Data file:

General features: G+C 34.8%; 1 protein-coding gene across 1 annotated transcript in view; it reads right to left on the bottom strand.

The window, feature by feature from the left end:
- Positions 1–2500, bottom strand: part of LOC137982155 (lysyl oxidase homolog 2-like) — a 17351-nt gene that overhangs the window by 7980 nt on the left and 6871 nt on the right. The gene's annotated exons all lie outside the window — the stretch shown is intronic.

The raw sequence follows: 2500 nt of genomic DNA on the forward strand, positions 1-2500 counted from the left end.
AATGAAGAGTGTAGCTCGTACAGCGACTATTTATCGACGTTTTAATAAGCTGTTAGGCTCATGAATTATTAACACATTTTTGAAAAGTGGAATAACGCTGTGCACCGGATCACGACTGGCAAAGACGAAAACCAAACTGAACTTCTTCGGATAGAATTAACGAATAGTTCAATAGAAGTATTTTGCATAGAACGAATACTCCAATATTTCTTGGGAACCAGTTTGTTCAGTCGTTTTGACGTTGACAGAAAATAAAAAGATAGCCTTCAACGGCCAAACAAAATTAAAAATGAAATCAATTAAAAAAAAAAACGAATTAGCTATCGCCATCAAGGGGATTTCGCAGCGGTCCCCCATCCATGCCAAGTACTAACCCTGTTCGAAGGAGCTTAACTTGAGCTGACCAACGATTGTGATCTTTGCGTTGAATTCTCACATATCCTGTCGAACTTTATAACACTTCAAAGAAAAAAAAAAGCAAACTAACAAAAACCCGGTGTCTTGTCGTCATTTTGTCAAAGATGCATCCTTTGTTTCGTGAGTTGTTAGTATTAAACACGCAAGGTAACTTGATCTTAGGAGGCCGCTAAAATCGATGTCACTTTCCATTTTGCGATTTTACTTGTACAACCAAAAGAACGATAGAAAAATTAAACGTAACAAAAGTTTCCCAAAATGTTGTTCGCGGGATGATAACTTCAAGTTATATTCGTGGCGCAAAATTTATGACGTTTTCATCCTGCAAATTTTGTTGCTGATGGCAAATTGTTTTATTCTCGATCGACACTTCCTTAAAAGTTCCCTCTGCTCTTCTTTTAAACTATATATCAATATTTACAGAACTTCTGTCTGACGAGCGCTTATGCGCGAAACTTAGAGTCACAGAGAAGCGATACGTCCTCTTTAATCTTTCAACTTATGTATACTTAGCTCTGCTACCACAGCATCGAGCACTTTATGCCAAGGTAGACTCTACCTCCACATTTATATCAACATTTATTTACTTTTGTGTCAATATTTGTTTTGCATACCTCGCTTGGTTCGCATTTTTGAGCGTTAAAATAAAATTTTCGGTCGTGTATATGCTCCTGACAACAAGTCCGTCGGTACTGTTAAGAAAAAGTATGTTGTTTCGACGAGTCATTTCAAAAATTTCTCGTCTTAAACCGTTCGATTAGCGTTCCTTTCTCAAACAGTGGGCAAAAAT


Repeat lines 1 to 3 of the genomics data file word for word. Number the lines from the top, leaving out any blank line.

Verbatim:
General features: G+C 34.8%; 1 protein-coding gene across 1 annotated transcript in view; it reads right to left on the bottom strand.

The window, feature by feature from the left end:
- Positions 1–2500, bottom strand: part of LOC137982155 (lysyl oxidase homolog 2-like) — a 17351-nt gene that overhangs the window by 7980 nt on the left and 6871 nt on the right. The gene's annotated exons all lie outside the window — the stretch shown is intronic.